JOPPA PRESERVE TO LOOP 12/GREAT TRINITY FOREST WAY

Hiking companion: Ella St. Clair

Season: Late winter 

Distance: 1.5 miles

Time: 1.5 hours.

THE HIKE

It isn’t much of a hike, just three-quarters of a mile from the Joppa Preserve north to Loop 12/Great Trinity Forest Way. But my bluetick coonhound Sally is up for it as are Ella’s two pointers Ginger and Maryanne, aka the Pointer Sisters, so we strike north. 

The TFT starts promisingly enough, with forest to its right and a large pond to the left. It goes over a picturesque metal bridge used for a Texas Rangers scene in Bonnie and Clyde. But the forest seems a little ravaged and we stay on the trail. 

The trail takes a hard right and traces a large powerline along a sunbaked earthen levee. Many yards below, the forest to the south looks tantalizing, mysterious and very wet. As the TFT takes a hard left to the north, we spy below what might be a dirt trail but see no way of reaching it safely. 

Trinity Forest Trail wildlife signA sign points out wildlife in the area. Photo by Amy Martin.

Suddenly we are in pastoral parkland as the TFT traces the east edge of Little Lemmon Lake, which has plenty of water unlike dry Lemmon Lake. There are plentiful benches and picnic tables. Not a soul in sight except a few shorebirds hunting in the water. The dogs yearn for a swim, but we are unsure of water quality. 

The roar of Loop 12/Great Trinity Forest Way is deafening as we draw closer. Vehicles clatter over the elevated section that spans the Trinity. We reach a small, dirt-coated trailhead parking lot in the thoroughfare shadow. Ella notices a sign cautioning hikers about the presence of wildlife. The images used include tiger, wolf and cobra. We are amused. 

We slog through the muddy area beneath Loop 12/Great Trinity Forest Way to reach the river. Fisherman work from the bank and boat ramp, but the Trinity’s strong current today is thwarting their catches. I try to explore the riverside, but steep slick banks change my mind. 

We deem this section of the TFT to be ho-hum. Even the dogs were bored. Most of the path is noisy to the extreme. Plentiful invasives like chinaberry, privet and honeysuckle, and the trash-strewn lakes and ponds, disappoint us.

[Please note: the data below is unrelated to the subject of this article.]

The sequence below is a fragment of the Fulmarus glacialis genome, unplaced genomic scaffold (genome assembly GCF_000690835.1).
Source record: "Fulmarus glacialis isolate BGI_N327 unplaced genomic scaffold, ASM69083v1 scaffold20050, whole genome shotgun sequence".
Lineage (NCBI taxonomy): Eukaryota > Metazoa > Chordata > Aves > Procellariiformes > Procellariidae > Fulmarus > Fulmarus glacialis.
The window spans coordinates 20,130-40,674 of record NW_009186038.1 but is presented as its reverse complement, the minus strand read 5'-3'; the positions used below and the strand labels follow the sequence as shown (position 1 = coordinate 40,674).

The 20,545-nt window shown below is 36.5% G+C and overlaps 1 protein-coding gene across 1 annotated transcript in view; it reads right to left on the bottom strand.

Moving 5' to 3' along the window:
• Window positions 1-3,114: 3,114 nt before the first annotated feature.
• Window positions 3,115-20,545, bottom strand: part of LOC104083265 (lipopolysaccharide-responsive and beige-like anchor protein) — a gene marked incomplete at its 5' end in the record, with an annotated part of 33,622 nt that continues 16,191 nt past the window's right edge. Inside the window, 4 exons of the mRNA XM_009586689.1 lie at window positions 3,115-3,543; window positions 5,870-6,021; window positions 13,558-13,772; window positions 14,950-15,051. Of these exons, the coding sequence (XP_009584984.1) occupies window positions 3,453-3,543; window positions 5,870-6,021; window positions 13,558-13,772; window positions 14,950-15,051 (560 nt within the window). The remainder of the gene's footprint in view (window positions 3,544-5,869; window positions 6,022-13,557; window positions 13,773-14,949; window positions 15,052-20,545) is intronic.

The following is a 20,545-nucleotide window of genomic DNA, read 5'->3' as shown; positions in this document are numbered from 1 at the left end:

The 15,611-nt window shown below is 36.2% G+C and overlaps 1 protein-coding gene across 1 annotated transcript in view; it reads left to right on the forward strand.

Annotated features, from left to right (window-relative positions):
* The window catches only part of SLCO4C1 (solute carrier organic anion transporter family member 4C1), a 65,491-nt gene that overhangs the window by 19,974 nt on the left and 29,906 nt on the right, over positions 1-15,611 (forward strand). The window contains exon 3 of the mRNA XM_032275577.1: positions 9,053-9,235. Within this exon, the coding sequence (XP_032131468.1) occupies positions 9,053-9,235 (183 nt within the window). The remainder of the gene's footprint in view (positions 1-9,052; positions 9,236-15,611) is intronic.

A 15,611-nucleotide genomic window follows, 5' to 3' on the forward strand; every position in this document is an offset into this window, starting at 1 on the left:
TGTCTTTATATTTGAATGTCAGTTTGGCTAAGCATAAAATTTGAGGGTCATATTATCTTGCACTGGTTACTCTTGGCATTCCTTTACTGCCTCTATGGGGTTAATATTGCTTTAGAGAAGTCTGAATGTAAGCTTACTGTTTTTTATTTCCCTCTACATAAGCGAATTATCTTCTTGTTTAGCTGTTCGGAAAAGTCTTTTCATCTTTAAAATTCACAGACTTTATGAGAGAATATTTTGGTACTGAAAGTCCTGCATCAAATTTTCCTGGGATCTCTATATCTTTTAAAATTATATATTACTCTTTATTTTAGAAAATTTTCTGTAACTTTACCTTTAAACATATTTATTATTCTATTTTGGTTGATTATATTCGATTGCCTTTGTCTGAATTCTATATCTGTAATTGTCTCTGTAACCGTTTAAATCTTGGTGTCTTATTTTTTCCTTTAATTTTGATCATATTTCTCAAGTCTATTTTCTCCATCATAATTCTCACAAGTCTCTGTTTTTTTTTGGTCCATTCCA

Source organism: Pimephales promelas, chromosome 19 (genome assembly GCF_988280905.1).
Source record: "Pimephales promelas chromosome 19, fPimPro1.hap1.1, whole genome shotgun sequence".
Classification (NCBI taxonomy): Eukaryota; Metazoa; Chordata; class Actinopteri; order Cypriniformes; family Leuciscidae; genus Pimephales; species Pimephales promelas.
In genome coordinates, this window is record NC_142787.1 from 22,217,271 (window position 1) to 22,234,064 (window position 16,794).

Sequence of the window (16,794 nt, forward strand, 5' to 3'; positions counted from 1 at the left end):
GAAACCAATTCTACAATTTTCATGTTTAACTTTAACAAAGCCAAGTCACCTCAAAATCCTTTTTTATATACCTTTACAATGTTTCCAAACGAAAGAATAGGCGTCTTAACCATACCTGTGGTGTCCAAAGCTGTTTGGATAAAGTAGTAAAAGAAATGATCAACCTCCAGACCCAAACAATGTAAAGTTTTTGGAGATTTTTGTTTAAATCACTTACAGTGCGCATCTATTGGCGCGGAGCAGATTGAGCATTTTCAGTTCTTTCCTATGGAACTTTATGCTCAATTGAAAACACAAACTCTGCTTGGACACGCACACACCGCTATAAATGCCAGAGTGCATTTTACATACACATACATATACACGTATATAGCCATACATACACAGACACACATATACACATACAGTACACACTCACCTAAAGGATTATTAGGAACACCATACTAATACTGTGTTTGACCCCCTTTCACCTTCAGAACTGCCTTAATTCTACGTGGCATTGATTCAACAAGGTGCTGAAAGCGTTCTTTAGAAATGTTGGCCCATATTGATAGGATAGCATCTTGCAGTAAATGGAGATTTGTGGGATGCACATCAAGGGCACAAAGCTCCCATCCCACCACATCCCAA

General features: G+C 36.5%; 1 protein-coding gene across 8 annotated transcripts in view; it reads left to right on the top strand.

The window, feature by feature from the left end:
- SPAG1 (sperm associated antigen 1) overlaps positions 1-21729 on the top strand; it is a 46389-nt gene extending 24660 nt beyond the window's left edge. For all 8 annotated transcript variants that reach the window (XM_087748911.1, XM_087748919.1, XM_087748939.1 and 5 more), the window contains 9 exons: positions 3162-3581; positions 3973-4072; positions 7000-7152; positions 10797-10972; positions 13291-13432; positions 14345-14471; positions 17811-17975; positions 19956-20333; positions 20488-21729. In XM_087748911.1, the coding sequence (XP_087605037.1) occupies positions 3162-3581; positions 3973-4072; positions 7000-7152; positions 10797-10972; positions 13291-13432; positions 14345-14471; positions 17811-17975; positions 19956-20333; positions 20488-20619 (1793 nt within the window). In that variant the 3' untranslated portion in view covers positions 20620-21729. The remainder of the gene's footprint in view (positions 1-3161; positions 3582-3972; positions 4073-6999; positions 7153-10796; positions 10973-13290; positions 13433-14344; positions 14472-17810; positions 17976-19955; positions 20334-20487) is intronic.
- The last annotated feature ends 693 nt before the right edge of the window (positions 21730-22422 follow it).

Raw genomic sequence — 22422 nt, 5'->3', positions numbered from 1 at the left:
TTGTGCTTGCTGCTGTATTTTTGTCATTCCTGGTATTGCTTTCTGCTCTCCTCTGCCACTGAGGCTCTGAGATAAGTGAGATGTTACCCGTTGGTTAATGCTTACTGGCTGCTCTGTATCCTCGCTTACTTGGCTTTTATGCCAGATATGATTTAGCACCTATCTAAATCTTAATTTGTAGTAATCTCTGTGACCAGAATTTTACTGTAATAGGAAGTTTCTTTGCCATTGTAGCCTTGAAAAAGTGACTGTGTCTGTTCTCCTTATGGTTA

Trinity Forest and AT&T Trail

About: Trail featuring more than eight miles of paved trails linking Trinity River Audubon CenterTexas Horse ParkTrinity Forest Golf Club, and Joppa Preserve. Located in the Great Trinity Forest between Simpson Stuart Road and Elam Road just east of I-45, with Loop 12/Great Trinity Forest Way bisecting the area. See map.

Access:

AT&T Trail Trailhead: Located on the road to Trinity River Audubon Center. Illuminated clean parking lot, lightly patrolled on nights and weekends. 

EcoPark Trailhead: Clean parking lot, but in area of little oversight on nights and weekends. 

Joppa Preserve Trailhead: Access is off TX 310, also known as S. Central Expy., which parallels US 175 for a while. Turn on River Oaks; look for WW Roland Trucking. Go 3/10 of a mile. Only trailhead with bathrooms.

Trinity Forest Way (Loop 12) Trailhead: Odd parking lot below Loop 12 in area of little oversight. Very close to the river; parking lot floods occasionally. Look for the wildlife-warning sign with images of tigers and cobras. 

Great Trinity Forest Features:

JOPPA PRESERVE

MCCOMMAS BLUFF PRESERVE

BIG SPRING

TEXAS HORSE PARK 

TRINITY RIVER AUDUBON CENTER 

TRINITY FOREST GOLF CLUB

TRINITY FOREST & AT&T TRAIL SERIES 

Part 1: Joppa Preserve to Trinity River Audubon Center (READ HERE)

Part 2: Trinity River Audubon Center & Joppa Preserve to Loop 12/Great Trinity Forest Way (SEE INSTALLMENT ABOVE)

Part 3: Loop 12/Great Trinity Forest Way to Elam Road (READ HERE)


Stay up to date on everything green in North Texas, including the latest news and events! Sign up for the weekly Green Source DFW Newsletter! Follow us on Facebook and Twitter. Also check out our new podcast The Texas Green Report, available on your favorite podcast app.

Main category: